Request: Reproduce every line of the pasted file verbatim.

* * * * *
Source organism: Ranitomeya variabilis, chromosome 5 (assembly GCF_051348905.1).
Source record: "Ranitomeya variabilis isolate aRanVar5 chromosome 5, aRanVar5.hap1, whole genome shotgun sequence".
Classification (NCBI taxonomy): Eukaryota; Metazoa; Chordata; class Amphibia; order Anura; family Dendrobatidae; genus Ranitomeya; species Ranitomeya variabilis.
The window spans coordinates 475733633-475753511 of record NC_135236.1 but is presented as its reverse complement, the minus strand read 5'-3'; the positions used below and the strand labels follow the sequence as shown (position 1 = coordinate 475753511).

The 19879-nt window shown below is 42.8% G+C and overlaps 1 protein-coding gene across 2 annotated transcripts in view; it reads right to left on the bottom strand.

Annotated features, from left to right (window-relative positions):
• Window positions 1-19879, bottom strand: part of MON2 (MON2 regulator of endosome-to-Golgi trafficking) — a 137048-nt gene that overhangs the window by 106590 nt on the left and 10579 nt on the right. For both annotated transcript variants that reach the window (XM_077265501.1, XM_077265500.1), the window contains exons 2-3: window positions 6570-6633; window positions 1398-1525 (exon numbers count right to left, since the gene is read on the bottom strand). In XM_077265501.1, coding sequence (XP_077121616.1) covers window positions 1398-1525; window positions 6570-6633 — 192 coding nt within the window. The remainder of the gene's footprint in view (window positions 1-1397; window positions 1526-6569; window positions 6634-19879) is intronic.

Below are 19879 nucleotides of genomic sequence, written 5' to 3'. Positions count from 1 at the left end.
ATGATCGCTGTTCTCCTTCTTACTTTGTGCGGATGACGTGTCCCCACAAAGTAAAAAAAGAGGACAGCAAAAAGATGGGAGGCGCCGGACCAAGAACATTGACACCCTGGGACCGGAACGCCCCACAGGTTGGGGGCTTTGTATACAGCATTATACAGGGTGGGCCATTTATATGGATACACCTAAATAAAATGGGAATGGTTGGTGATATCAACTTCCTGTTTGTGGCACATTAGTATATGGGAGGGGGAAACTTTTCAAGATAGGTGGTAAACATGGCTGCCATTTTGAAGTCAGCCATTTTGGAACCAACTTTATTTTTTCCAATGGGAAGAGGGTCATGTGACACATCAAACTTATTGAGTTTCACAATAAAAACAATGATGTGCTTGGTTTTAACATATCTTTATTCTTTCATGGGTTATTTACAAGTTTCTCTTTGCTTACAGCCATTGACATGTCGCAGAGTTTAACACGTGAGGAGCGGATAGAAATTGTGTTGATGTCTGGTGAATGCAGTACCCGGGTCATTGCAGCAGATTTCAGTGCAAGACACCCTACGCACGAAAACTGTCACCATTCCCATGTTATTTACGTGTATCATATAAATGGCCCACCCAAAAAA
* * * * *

Source organism: Ranitomeya variabilis, chromosome 5 (assembly GCF_051348905.1).
Source record: "Ranitomeya variabilis isolate aRanVar5 chromosome 5, aRanVar5.hap1, whole genome shotgun sequence".
Classification (NCBI taxonomy): Eukaryota; Metazoa; Chordata; class Amphibia; order Anura; family Dendrobatidae; genus Ranitomeya; species Ranitomeya variabilis.
The window spans coordinates 475733633-475753511 of record NC_135236.1 but is presented as its reverse complement, the minus strand read 5'-3'; the positions used below and the strand labels follow the sequence as shown (position 1 = coordinate 475753511).

The 19879-nt window shown below is 42.8% G+C and overlaps 1 protein-coding gene across 2 annotated transcripts in view; it reads right to left on the bottom strand.

Annotated features, from left to right (window-relative positions):
• Window positions 1-19879, bottom strand: part of MON2 (MON2 regulator of endosome-to-Golgi trafficking) — a 137048-nt gene that overhangs the window by 106590 nt on the left and 10579 nt on the right. For both annotated transcript variants that reach the window (XM_077265501.1, XM_077265500.1), the window contains exons 2-3: window positions 6570-6633; window positions 1398-1525 (exon numbers count right to left, since the gene is read on the bottom strand). In XM_077265501.1, coding sequence (XP_077121616.1) covers window positions 1398-1525; window positions 6570-6633 — 192 coding nt within the window. The remainder of the gene's footprint in view (window positions 1-1397; window positions 1526-6569; window positions 6634-19879) is intronic.

Below are 19879 nucleotides of genomic sequence, written 5' to 3'. Positions count from 1 at the left end.
ATGATCGCTGTTCTCCTTCTTACTTTGTGCGGATGACGTGTCCCCACAAAGTAAAAAAAGAGGACAGCAAAAAGATGGGAGGCGCCGGACCAAGAACATTGACACCCTGGGACCGGAACGCCCCACAGGTTGGGGGCTTTGTATACAGCATTATACAGGGTGGGCCATTTATATGGATACACCTAAATAAAATGGGAATGGTTGGTGATATCAACTTCCTGTTTGTGGCACATTAGTATATGGGAGGGGGAAACTTTTCAAGATAGGTGGTAAACATGGCTGCCATTTTGAAGTCAGCCATTTTGGAACCAACTTTATTTTTTCCAATGGGAAGAGGGTCATGTGACACATCAAACTTATTGAGTTTCACAATAAAAACAATGATGTGCTTGGTTTTAACATATCTTTATTCTTTCATGGGTTATTTACAAGTTTCTCTTTGCTTACAGCCATTGACATGTCGCAGAGTTTAACACGTGAGGAGCGGATAGAAATTGTGTTGATGTCTGGTGAATGCAGTACCCGGGTCATTGCAGCAGATTTCAGTGCAAGACACCCTACGCACGAAAACTGTCACCATTCCCATGTTATTTACGTGTATCATATAAATGGCCCACCCAAAAAA